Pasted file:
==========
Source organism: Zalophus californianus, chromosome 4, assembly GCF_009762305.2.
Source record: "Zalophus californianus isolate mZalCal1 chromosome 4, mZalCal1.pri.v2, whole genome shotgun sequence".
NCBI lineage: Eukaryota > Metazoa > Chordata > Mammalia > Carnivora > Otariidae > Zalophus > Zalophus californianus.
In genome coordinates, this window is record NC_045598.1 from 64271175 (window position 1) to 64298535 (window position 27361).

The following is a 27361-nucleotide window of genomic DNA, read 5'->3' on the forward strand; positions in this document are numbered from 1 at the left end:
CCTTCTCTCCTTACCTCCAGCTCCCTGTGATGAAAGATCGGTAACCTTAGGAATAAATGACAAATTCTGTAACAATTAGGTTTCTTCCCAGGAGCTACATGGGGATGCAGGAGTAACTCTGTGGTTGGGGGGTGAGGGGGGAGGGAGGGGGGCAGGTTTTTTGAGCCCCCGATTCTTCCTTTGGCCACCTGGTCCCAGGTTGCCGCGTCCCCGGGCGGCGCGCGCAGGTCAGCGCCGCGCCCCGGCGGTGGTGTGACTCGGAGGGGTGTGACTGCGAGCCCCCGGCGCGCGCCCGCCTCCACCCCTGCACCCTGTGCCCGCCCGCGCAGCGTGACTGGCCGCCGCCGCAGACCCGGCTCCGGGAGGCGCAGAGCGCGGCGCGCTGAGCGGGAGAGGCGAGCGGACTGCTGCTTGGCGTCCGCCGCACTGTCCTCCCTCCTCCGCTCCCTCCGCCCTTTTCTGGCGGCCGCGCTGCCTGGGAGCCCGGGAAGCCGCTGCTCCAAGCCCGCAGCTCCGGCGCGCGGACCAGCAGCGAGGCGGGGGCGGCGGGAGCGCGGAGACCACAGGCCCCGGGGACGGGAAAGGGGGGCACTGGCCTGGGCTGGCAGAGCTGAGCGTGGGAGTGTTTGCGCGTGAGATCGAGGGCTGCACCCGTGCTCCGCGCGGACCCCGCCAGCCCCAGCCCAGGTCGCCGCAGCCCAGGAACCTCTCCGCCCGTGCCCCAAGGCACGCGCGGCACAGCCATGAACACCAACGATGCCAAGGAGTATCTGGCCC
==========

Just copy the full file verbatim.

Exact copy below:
Source organism: Zalophus californianus, chromosome 4, assembly GCF_009762305.2.
Source record: "Zalophus californianus isolate mZalCal1 chromosome 4, mZalCal1.pri.v2, whole genome shotgun sequence".
NCBI lineage: Eukaryota > Metazoa > Chordata > Mammalia > Carnivora > Otariidae > Zalophus > Zalophus californianus.
In genome coordinates, this window is record NC_045598.1 from 64271175 (window position 1) to 64298535 (window position 27361).

The following is a 27361-nucleotide window of genomic DNA, read 5'->3' on the forward strand; positions in this document are numbered from 1 at the left end:
CCTTCTCTCCTTACCTCCAGCTCCCTGTGATGAAAGATCGGTAACCTTAGGAATAAATGACAAATTCTGTAACAATTAGGTTTCTTCCCAGGAGCTACATGGGGATGCAGGAGTAACTCTGTGGTTGGGGGGTGAGGGGGGAGGGAGGGGGGCAGGTTTTTTGAGCCCCCGATTCTTCCTTTGGCCACCTGGTCCCAGGTTGCCGCGTCCCCGGGCGGCGCGCGCAGGTCAGCGCCGCGCCCCGGCGGTGGTGTGACTCGGAGGGGTGTGACTGCGAGCCCCCGGCGCGCGCCCGCCTCCACCCCTGCACCCTGTGCCCGCCCGCGCAGCGTGACTGGCCGCCGCCGCAGACCCGGCTCCGGGAGGCGCAGAGCGCGGCGCGCTGAGCGGGAGAGGCGAGCGGACTGCTGCTTGGCGTCCGCCGCACTGTCCTCCCTCCTCCGCTCCCTCCGCCCTTTTCTGGCGGCCGCGCTGCCTGGGAGCCCGGGAAGCCGCTGCTCCAAGCCCGCAGCTCCGGCGCGCGGACCAGCAGCGAGGCGGGGGCGGCGGGAGCGCGGAGACCACAGGCCCCGGGGACGGGAAAGGGGGGCACTGGCCTGGGCTGGCAGAGCTGAGCGTGGGAGTGTTTGCGCGTGAGATCGAGGGCTGCACCCGTGCTCCGCGCGGACCCCGCCAGCCCCAGCCCAGGTCGCCGCAGCCCAGGAACCTCTCCGCCCGTGCCCCAAGGCACGCGCGGCACAGCCATGAACACCAACGATGCCAAGGAGTATCTGGCCC